Hug advanced from the PT-17 to the Basic Trainer-13 and Advanced Trainer-17 — low-wing planes with one and two engines, respectively. As his military aviation career advanced, he flew four-engine bombers — some for carrying and dropping bombs in war and others converted for weather reconnaissance.
He flew 17 combat missions during World War II in Asia, plus the multi-force show of strength over Tokyo Bay on Victory over Japan Day in 1945.
Much of Hug’s World War II flying was over large expanses of ocean. One memorable mission was in Singapore, from the left seat of a four-engine B-29 bomber in April 1945.
“Eighteen hours and 20 minutes long — nine-and-a-half hours on three engines without a place to land,” he recalled.
Other dicey situations came Hug’s way, from almost running out of runway or fuel to getting a big plane out of a near-dive as crews struggled with touchy technology. In hurricane flying, for example, a weather-trained crew member making quick calculations and adjustments proved more reliable than instruments when the aircraft encountered the requisite plunge in barometric pressure.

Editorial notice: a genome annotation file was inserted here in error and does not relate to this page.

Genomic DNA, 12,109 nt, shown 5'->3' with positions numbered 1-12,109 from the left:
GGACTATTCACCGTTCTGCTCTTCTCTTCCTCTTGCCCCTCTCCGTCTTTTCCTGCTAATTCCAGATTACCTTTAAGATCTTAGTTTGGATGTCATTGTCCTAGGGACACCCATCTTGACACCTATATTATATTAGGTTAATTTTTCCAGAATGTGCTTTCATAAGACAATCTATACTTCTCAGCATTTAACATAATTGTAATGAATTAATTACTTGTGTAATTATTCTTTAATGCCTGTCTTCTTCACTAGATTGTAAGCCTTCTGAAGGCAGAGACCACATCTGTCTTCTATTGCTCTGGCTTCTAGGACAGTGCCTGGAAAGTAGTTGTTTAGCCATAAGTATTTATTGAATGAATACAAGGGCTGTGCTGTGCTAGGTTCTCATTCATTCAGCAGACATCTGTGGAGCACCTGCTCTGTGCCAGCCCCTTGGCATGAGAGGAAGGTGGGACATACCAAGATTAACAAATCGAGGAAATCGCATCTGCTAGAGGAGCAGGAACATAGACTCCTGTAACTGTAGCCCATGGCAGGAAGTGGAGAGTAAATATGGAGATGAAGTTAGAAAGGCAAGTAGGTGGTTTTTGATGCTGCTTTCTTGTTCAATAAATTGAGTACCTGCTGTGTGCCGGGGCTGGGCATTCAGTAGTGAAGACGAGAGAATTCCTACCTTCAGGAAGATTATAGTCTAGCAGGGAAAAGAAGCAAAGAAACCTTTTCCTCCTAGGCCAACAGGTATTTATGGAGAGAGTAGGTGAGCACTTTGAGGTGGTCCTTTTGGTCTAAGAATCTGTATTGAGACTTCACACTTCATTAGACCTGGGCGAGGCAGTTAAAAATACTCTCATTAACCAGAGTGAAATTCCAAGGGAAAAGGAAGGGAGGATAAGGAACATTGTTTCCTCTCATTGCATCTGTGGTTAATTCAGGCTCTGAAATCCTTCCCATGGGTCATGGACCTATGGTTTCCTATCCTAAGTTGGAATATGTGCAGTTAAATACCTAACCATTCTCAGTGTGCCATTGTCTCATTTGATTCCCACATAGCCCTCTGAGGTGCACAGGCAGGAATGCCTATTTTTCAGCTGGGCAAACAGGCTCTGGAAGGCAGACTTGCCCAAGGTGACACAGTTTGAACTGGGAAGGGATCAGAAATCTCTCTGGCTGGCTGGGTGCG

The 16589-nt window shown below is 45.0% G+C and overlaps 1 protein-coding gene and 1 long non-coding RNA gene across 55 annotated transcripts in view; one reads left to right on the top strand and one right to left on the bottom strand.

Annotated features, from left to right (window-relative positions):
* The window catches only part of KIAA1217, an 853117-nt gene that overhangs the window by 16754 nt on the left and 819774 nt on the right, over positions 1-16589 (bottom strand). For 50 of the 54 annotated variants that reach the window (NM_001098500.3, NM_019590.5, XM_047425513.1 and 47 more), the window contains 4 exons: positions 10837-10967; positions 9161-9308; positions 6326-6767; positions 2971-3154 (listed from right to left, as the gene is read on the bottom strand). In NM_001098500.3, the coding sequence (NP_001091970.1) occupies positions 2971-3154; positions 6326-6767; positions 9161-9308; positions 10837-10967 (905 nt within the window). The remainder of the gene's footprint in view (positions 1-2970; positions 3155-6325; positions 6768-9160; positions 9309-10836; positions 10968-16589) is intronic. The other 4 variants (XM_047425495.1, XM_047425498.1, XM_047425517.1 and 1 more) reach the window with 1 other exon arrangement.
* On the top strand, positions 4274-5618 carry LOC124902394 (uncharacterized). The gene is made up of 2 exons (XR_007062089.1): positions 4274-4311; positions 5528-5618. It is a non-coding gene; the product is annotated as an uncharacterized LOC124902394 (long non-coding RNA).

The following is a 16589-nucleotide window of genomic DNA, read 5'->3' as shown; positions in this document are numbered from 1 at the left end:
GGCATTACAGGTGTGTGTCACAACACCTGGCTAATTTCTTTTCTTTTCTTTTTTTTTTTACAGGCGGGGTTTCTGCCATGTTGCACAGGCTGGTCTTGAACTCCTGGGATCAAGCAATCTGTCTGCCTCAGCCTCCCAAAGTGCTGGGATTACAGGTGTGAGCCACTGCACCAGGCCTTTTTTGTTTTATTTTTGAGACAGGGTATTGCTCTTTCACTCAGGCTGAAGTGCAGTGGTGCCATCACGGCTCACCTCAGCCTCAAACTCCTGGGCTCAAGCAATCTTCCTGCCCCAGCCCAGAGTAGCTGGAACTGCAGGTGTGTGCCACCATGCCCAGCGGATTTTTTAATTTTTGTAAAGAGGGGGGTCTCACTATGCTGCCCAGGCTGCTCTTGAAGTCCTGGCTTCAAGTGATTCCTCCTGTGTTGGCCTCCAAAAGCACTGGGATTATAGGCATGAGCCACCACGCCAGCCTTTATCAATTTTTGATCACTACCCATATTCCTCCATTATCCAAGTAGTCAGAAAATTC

“It’s scary being up there,” Hug said. “You are praying you are going to get back each time. It’s not a piece of cake.”
Hug grew up in Ames, Iowa, where his dad taught at Iowa State University. He attended the university, but after less than a year headed to Burbank, Calif., to work a swing shift for airplane maker Lockheed. That was summer 1941.
“I was bucking rivets, building P-38s and Lockheed Hudson Bombers for England,” he said. “There were hundreds of workers. It was going 24 hours a day.”
He returned to Iowa and took a U.S. Army Air Corps officer exam.
“There were so many people trying to get into the service at that time. I had to wait two months,” Hug said. He signed on, and then spent much of 1942 and part of ’43 in basic and flight-specific training.
When he first arrived for basic training in Santa Ana, Calif., after traveling three days by rail, “there were 50,000 cadets there, in tents. It was something to see,” he said. “They were building barracks as fast as they could for the guys.”